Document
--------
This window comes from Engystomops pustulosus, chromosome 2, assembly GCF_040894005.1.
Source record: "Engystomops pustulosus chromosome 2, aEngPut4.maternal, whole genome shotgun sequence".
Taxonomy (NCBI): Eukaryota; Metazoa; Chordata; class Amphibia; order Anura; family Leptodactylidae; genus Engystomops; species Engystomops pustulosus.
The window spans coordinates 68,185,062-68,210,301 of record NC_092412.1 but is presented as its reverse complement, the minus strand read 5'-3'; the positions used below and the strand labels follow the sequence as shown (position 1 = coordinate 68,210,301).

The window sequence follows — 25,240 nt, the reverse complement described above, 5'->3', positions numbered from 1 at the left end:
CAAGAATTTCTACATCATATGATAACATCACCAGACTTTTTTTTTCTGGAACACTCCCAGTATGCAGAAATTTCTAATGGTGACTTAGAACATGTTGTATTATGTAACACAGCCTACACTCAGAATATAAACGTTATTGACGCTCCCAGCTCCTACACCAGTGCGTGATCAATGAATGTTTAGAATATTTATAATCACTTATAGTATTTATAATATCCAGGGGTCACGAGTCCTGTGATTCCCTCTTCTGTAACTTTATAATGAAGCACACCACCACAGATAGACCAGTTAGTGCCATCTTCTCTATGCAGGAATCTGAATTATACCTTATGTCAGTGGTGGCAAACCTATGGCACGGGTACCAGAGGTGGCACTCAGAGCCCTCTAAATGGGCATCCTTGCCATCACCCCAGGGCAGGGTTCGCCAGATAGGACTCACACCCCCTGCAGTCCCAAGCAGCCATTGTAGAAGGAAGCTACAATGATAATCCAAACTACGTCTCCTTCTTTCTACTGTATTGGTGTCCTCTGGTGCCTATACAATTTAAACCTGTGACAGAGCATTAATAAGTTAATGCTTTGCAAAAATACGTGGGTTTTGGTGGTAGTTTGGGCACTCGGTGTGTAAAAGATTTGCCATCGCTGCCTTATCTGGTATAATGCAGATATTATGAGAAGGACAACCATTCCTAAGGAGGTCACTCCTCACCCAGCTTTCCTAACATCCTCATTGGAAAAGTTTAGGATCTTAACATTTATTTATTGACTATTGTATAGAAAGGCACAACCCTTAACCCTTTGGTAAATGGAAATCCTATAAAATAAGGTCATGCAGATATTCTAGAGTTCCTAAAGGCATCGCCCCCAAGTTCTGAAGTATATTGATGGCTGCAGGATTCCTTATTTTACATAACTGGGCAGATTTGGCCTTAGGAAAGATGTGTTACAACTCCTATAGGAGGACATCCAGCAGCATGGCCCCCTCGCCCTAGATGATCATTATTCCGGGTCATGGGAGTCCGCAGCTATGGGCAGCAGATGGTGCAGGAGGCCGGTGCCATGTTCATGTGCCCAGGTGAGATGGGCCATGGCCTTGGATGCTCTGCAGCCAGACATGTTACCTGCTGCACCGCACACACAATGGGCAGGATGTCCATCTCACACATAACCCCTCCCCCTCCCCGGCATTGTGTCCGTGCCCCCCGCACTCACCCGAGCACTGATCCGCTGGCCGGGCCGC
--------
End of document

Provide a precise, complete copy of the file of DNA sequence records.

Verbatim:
This window comes from Engystomops pustulosus, chromosome 2, assembly GCF_040894005.1.
Source record: "Engystomops pustulosus chromosome 2, aEngPut4.maternal, whole genome shotgun sequence".
Taxonomy (NCBI): Eukaryota; Metazoa; Chordata; class Amphibia; order Anura; family Leptodactylidae; genus Engystomops; species Engystomops pustulosus.
The window spans coordinates 68,185,062-68,210,301 of record NC_092412.1 but is presented as its reverse complement, the minus strand read 5'-3'; the positions used below and the strand labels follow the sequence as shown (position 1 = coordinate 68,210,301).

The window sequence follows — 25,240 nt, the reverse complement described above, 5'->3', positions numbered from 1 at the left end:
CAAGAATTTCTACATCATATGATAACATCACCAGACTTTTTTTTTCTGGAACACTCCCAGTATGCAGAAATTTCTAATGGTGACTTAGAACATGTTGTATTATGTAACACAGCCTACACTCAGAATATAAACGTTATTGACGCTCCCAGCTCCTACACCAGTGCGTGATCAATGAATGTTTAGAATATTTATAATCACTTATAGTATTTATAATATCCAGGGGTCACGAGTCCTGTGATTCCCTCTTCTGTAACTTTATAATGAAGCACACCACCACAGATAGACCAGTTAGTGCCATCTTCTCTATGCAGGAATCTGAATTATACCTTATGTCAGTGGTGGCAAACCTATGGCACGGGTACCAGAGGTGGCACTCAGAGCCCTCTAAATGGGCATCCTTGCCATCACCCCAGGGCAGGGTTCGCCAGATAGGACTCACACCCCCTGCAGTCCCAAGCAGCCATTGTAGAAGGAAGCTACAATGATAATCCAAACTACGTCTCCTTCTTTCTACTGTATTGGTGTCCTCTGGTGCCTATACAATTTAAACCTGTGACAGAGCATTAATAAGTTAATGCTTTGCAAAAATACGTGGGTTTTGGTGGTAGTTTGGGCACTCGGTGTGTAAAAGATTTGCCATCGCTGCCTTATCTGGTATAATGCAGATATTATGAGAAGGACAACCATTCCTAAGGAGGTCACTCCTCACCCAGCTTTCCTAACATCCTCATTGGAAAAGTTTAGGATCTTAACATTTATTTATTGACTATTGTATAGAAAGGCACAACCCTTAACCCTTTGGTAAATGGAAATCCTATAAAATAAGGTCATGCAGATATTCTAGAGTTCCTAAAGGCATCGCCCCCAAGTTCTGAAGTATATTGATGGCTGCAGGATTCCTTATTTTACATAACTGGGCAGATTTGGCCTTAGGAAAGATGTGTTACAACTCCTATAGGAGGACATCCAGCAGCATGGCCCCCTCGCCCTAGATGATCATTATTCCGGGTCATGGGAGTCCGCAGCTATGGGCAGCAGATGGTGCAGGAGGCCGGTGCCATGTTCATGTGCCCAGGTGAGATGGGCCATGGCCTTGGATGCTCTGCAGCCAGACATGTTACCTGCTGCACCGCACACACAATGGGCAGGATGTCCATCTCACACATAACCCCTCCCCCTCCCCGGCATTGTGTCCGTGCCCCCCGCACTCACCCGAGCACTGATCCGCTGGCCGGGCCGC